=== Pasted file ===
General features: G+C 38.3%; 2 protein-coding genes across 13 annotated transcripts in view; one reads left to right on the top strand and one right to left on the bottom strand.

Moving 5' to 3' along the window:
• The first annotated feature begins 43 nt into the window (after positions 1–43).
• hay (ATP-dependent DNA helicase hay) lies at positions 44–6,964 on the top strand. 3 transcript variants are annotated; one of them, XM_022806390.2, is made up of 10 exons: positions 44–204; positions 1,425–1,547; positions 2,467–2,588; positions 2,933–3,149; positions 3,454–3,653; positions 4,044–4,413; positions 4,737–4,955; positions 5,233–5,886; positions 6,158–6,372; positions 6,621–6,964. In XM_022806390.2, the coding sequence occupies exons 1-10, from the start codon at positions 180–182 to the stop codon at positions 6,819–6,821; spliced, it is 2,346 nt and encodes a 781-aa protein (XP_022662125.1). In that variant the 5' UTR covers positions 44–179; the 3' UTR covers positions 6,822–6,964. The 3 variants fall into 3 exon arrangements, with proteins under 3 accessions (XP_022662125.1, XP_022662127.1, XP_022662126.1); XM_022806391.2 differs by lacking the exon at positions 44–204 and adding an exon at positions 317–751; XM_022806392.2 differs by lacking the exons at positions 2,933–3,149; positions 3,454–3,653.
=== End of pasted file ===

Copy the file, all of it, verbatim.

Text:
General features: G+C 38.3%; 2 protein-coding genes across 13 annotated transcripts in view; one reads left to right on the top strand and one right to left on the bottom strand.

Moving 5' to 3' along the window:
• The first annotated feature begins 43 nt into the window (after positions 1–43).
• hay (ATP-dependent DNA helicase hay) lies at positions 44–6,964 on the top strand. 3 transcript variants are annotated; one of them, XM_022806390.2, is made up of 10 exons: positions 44–204; positions 1,425–1,547; positions 2,467–2,588; positions 2,933–3,149; positions 3,454–3,653; positions 4,044–4,413; positions 4,737–4,955; positions 5,233–5,886; positions 6,158–6,372; positions 6,621–6,964. In XM_022806390.2, the coding sequence occupies exons 1-10, from the start codon at positions 180–182 to the stop codon at positions 6,819–6,821; spliced, it is 2,346 nt and encodes a 781-aa protein (XP_022662125.1). In that variant the 5' UTR covers positions 44–179; the 3' UTR covers positions 6,822–6,964. The 3 variants fall into 3 exon arrangements, with proteins under 3 accessions (XP_022662125.1, XP_022662127.1, XP_022662126.1); XM_022806391.2 differs by lacking the exon at positions 44–204 and adding an exon at positions 317–751; XM_022806392.2 differs by lacking the exons at positions 2,933–3,149; positions 3,454–3,653.